Journal of Neuro-Oncology

, Volume 123, Issue 3, pp 449–457 | Cite as

Glioblastoma stem cells and stem cell-targeting immunotherapies

Editors' Invited Manuscript

Abstract

Advancements in immunotherapeutics promise new possibilities for the creation of glioblastoma (GBM) treatment options. Ongoing work in cancer stem cell biology has progressively elucidated the role of this tumor sub-population in oncogenesis and has distinguished them as prime therapeutic targets. Current clinical trials take a multifaceted approach with the intention of harnessing the intrinsic cytotoxic capabilities of the immune system to directly target glioblastoma cancer stem cells (gCSC) or indirectly disrupt their stromal microenvironment. Monoclonal antibodies (mAbs), dendritic cell (DC) vaccines, and chimeric antigen receptor (CAR) T cell therapies have emerged as the most common approaches, with particular iterations incorporating cancer stem cell antigenic markers in their treatment designs. Ongoing work to determine the comprehensive antigenic profile of the gCSC in conjunction with efforts to counter the immunosuppressive tumor microenvironment holds much promise in future immunotherapeutic strategies against GBM. Given recent advancements in these fields, we believe there is tremendous potential to improve outcomes of GBM patients in the continuing evolution of immunotherapies targeted to cancer stem cell populations in GBM.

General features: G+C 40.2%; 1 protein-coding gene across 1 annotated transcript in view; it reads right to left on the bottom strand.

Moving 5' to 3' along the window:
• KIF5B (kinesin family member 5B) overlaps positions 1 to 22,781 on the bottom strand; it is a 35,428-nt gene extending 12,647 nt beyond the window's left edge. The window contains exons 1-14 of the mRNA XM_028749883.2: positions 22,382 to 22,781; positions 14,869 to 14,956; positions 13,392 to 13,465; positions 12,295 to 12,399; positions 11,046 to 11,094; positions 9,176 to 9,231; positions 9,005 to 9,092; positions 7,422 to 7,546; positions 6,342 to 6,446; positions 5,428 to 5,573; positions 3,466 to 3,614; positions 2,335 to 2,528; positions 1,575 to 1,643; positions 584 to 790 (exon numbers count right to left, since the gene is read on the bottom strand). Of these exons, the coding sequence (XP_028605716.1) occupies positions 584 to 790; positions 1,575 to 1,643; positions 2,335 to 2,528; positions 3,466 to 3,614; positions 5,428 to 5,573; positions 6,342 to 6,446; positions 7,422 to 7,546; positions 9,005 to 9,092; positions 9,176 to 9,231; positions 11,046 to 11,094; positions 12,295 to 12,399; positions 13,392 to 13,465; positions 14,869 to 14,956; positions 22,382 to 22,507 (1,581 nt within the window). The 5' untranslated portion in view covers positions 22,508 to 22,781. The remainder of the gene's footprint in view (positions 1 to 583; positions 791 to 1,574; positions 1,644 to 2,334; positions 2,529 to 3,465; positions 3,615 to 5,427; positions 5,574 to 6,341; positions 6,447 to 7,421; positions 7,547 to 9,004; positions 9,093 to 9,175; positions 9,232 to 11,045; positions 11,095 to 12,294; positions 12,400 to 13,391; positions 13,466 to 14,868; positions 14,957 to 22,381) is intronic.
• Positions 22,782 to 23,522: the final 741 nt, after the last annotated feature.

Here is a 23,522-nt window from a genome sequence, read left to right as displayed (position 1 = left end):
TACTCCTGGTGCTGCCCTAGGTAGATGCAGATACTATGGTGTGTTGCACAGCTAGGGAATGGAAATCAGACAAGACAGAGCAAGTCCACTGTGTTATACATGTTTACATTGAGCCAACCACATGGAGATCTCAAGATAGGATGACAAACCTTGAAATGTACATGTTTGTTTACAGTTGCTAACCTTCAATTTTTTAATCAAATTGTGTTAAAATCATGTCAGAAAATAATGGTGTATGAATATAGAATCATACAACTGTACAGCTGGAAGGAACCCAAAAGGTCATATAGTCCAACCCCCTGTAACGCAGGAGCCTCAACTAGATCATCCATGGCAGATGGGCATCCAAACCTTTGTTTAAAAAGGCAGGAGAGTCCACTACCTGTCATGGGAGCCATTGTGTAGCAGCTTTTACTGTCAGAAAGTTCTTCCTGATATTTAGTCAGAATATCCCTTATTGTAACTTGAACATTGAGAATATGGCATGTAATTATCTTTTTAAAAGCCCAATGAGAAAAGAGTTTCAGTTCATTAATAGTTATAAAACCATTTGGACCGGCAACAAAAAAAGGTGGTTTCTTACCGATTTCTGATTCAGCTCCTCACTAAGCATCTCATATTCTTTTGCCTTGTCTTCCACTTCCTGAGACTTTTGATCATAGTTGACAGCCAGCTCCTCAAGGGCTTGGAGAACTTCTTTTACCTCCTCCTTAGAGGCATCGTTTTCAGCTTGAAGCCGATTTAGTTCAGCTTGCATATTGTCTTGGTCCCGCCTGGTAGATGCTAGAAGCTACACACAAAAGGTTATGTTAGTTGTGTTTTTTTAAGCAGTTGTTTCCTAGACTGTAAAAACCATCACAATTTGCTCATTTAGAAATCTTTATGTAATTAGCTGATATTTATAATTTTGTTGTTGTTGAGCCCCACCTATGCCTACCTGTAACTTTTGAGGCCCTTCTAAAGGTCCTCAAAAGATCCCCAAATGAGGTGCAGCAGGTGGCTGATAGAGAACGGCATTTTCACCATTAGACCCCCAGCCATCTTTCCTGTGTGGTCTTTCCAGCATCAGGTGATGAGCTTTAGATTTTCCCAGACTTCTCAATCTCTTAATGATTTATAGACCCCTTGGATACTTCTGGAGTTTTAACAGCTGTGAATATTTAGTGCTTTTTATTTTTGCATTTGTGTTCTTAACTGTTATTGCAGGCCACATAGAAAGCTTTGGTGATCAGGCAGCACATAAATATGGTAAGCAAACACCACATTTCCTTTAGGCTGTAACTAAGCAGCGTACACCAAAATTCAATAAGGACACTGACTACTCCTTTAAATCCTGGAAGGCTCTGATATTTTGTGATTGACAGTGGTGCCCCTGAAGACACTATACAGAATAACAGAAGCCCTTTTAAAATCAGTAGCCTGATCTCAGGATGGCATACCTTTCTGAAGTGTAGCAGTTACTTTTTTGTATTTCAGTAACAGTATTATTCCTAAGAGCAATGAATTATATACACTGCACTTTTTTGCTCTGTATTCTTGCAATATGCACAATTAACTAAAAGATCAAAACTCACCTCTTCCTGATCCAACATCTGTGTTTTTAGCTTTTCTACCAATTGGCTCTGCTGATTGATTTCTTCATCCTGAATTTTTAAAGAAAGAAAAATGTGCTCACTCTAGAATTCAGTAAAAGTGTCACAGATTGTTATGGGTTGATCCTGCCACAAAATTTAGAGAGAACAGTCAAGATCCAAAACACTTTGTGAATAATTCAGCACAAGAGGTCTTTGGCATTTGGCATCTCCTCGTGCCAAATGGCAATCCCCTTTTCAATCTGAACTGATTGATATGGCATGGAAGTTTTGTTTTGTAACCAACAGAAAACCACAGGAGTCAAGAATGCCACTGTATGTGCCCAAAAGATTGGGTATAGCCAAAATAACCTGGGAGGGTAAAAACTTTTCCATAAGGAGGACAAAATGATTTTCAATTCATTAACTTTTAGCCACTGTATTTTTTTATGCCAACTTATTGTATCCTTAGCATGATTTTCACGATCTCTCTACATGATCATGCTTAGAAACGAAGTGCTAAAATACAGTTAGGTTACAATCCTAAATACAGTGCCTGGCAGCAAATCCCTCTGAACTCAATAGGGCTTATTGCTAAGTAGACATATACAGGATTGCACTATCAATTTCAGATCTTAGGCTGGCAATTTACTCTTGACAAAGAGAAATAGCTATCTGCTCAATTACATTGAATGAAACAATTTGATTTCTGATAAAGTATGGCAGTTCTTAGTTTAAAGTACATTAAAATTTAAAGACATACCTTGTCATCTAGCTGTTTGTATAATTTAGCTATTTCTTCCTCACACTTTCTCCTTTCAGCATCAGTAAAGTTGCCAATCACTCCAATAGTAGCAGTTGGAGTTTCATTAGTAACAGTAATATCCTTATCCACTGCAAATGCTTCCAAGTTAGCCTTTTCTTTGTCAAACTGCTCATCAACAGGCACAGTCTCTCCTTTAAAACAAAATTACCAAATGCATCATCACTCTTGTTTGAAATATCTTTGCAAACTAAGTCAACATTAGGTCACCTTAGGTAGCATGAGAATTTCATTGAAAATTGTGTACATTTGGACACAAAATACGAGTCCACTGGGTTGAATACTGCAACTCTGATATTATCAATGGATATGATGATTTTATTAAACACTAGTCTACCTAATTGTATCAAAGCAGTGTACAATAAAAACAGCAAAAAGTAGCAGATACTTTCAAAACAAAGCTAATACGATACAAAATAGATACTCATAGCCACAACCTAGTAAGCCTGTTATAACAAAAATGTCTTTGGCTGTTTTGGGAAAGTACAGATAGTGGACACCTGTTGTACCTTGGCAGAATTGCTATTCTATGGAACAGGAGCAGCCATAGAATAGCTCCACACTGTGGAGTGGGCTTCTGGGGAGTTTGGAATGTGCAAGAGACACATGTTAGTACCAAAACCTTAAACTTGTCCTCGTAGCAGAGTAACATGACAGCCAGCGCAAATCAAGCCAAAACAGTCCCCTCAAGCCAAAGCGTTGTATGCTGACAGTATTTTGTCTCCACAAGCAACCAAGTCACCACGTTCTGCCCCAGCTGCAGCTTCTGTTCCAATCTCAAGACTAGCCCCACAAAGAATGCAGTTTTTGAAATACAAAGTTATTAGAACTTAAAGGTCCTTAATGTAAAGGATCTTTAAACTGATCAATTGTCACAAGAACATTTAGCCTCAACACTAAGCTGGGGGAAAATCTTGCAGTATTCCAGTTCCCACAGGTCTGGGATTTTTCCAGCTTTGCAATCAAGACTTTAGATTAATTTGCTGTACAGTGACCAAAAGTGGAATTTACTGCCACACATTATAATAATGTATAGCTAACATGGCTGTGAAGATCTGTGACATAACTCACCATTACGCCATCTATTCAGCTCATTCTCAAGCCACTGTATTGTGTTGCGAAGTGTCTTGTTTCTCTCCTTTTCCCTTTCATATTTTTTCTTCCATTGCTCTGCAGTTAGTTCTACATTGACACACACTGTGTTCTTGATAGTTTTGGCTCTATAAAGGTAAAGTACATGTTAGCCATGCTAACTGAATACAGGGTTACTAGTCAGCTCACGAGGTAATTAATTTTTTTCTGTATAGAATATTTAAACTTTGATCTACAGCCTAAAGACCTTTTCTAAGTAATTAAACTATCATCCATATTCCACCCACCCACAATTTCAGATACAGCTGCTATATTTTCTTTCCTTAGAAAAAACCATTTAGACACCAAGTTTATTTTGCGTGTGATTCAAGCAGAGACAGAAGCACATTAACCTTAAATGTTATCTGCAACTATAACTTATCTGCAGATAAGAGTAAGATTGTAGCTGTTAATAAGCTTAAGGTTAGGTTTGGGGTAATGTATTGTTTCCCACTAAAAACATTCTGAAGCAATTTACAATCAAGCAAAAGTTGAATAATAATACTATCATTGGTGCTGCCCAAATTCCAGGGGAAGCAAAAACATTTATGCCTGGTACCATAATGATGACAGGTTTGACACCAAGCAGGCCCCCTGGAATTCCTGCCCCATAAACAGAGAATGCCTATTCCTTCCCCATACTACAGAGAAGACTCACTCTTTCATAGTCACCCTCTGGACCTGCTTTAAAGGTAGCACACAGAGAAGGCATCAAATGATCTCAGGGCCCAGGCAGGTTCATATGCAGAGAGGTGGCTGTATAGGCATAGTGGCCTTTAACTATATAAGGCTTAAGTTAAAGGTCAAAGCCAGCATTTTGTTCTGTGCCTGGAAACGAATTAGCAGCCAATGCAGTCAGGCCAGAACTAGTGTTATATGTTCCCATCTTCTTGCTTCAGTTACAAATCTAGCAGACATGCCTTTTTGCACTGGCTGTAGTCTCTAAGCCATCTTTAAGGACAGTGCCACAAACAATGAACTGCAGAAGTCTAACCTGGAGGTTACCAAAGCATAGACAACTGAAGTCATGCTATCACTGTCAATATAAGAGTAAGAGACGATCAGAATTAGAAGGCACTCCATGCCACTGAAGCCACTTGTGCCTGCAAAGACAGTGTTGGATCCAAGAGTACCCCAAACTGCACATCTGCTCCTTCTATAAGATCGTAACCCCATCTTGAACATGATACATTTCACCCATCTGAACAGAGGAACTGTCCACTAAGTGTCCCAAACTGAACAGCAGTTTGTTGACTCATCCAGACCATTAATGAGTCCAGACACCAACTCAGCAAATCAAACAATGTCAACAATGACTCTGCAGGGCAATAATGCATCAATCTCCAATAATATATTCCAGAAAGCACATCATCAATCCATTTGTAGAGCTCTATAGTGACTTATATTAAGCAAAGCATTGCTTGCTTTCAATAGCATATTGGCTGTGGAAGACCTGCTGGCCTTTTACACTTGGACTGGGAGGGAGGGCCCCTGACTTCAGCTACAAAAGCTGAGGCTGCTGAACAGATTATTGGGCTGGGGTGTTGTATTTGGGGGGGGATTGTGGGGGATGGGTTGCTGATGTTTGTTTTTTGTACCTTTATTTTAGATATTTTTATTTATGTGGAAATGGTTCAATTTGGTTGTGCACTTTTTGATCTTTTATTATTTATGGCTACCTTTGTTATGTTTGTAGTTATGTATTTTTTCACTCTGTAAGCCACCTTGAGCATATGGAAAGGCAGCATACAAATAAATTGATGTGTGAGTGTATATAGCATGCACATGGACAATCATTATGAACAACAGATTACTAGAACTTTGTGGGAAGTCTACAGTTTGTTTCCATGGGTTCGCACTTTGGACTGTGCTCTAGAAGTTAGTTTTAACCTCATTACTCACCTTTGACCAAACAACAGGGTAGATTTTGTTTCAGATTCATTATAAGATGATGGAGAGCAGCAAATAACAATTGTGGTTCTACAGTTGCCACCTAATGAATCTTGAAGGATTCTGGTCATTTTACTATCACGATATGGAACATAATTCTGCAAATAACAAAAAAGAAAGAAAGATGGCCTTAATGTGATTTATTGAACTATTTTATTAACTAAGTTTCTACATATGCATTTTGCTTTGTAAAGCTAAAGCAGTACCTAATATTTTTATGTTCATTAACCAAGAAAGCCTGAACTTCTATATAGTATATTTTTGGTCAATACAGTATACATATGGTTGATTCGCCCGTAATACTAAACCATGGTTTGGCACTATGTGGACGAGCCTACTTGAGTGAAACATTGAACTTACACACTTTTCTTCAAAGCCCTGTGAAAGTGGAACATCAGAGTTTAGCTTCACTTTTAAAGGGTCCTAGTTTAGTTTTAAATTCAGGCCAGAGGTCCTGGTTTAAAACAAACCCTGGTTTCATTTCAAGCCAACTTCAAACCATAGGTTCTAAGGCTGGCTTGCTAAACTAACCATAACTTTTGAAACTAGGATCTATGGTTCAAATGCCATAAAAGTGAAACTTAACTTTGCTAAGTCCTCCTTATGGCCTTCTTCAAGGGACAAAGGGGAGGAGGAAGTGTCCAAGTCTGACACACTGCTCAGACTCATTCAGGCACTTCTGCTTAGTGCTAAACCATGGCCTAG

Keywords

Glioblastoma Cancer stem cell Immunotherapy 

Notes

Acknowledgments

S.H.C. is the Tashia and John Morgridge Faculty Scholar of the Children’s Health Research Institute at Stanford, and the Ty Louis Campbell Foundation St. Baldrick’s Scholar. We would like to thank the Ludwig Center for Cancer Stem Cell Research and Medicine, the Stanford University School of Medicine Medical Scholars Research Program, the American Brain Tumor Association, Alex’s Lemonade Stand Foundation for Childhood Cancer, the St. Baldrick’s Foundation, the CureSearch for Children’s Cancer Foundation, and the Children’s Health Research Institute at Stanford for their support in the preparation of this manuscript. We would like to thank Sharareh Gholamin, M.D., Suzana A. Kahn, P.h.D., and Bahauddeen Alrfaei, Ph.D. for their insightful suggestions and discussion in the preparation of this review.

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© Springer Science+Business Media New York 2015

Authors and Affiliations

  1. 1.Division of Pediatric Neurosurgery, Department of Neurosurgery, Lucile Packard Children’s HospitalStanford University School of MedicineStanfordUSA

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